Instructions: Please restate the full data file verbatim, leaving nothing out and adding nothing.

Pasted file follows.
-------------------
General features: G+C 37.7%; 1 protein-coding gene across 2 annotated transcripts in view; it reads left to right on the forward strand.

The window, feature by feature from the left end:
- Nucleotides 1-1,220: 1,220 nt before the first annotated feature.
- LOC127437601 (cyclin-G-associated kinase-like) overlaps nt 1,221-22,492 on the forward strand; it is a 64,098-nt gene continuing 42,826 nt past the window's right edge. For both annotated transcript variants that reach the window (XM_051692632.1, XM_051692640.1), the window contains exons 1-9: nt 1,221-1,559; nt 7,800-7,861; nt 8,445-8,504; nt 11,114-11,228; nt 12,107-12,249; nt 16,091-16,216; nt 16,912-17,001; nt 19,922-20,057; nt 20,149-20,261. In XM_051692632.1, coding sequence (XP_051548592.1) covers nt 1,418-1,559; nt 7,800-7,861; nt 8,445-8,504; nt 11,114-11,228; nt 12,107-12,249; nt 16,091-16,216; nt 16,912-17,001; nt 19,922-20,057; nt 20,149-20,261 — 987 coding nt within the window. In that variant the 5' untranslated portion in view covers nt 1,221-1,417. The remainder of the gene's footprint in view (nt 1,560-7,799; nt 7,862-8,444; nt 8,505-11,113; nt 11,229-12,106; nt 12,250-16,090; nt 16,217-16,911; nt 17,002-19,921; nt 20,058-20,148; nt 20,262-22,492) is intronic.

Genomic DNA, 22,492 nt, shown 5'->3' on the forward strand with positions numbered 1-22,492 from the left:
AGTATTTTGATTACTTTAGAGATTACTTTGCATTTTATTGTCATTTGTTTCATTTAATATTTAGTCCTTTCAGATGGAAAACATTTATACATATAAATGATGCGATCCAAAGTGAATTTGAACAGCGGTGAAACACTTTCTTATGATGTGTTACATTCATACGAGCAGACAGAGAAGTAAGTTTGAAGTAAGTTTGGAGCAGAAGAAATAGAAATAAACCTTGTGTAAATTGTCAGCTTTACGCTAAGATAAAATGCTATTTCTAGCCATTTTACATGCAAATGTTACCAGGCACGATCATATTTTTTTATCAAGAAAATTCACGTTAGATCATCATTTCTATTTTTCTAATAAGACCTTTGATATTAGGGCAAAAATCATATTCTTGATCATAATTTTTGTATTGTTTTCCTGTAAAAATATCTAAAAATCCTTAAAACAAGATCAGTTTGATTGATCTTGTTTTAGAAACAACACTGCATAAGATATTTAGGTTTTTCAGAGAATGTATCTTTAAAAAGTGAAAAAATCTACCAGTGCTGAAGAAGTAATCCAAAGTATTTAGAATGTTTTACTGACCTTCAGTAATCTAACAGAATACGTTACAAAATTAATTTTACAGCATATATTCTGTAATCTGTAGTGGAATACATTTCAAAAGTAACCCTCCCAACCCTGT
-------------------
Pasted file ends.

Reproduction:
General features: G+C 37.7%; 1 protein-coding gene across 2 annotated transcripts in view; it reads left to right on the forward strand.

The window, feature by feature from the left end:
- Nucleotides 1-1,220: 1,220 nt before the first annotated feature.
- LOC127437601 (cyclin-G-associated kinase-like) overlaps nt 1,221-22,492 on the forward strand; it is a 64,098-nt gene continuing 42,826 nt past the window's right edge. For both annotated transcript variants that reach the window (XM_051692632.1, XM_051692640.1), the window contains exons 1-9: nt 1,221-1,559; nt 7,800-7,861; nt 8,445-8,504; nt 11,114-11,228; nt 12,107-12,249; nt 16,091-16,216; nt 16,912-17,001; nt 19,922-20,057; nt 20,149-20,261. In XM_051692632.1, coding sequence (XP_051548592.1) covers nt 1,418-1,559; nt 7,800-7,861; nt 8,445-8,504; nt 11,114-11,228; nt 12,107-12,249; nt 16,091-16,216; nt 16,912-17,001; nt 19,922-20,057; nt 20,149-20,261 — 987 coding nt within the window. In that variant the 5' untranslated portion in view covers nt 1,221-1,417. The remainder of the gene's footprint in view (nt 1,560-7,799; nt 7,862-8,444; nt 8,505-11,113; nt 11,229-12,106; nt 12,250-16,090; nt 16,217-16,911; nt 17,002-19,921; nt 20,058-20,148; nt 20,262-22,492) is intronic.

Genomic DNA, 22,492 nt, shown 5'->3' on the forward strand with positions numbered 1-22,492 from the left:
AGTATTTTGATTACTTTAGAGATTACTTTGCATTTTATTGTCATTTGTTTCATTTAATATTTAGTCCTTTCAGATGGAAAACATTTATACATATAAATGATGCGATCCAAAGTGAATTTGAACAGCGGTGAAACACTTTCTTATGATGTGTTACATTCATACGAGCAGACAGAGAAGTAAGTTTGAAGTAAGTTTGGAGCAGAAGAAATAGAAATAAACCTTGTGTAAATTGTCAGCTTTACGCTAAGATAAAATGCTATTTCTAGCCATTTTACATGCAAATGTTACCAGGCACGATCATATTTTTTTATCAAGAAAATTCACGTTAGATCATCATTTCTATTTTTCTAATAAGACCTTTGATATTAGGGCAAAAATCATATTCTTGATCATAATTTTTGTATTGTTTTCCTGTAAAAATATCTAAAAATCCTTAAAACAAGATCAGTTTGATTGATCTTGTTTTAGAAACAACACTGCATAAGATATTTAGGTTTTTCAGAGAATGTATCTTTAAAAAGTGAAAAAATCTACCAGTGCTGAAGAAGTAATCCAAAGTATTTAGAATGTTTTACTGACCTTCAGTAATCTAACAGAATACGTTACAAAATTAATTTTACAGCATATATTCTGTAATCTGTAGTGGAATACATTTCAAAAGTAACCCTCCCAACCCTGT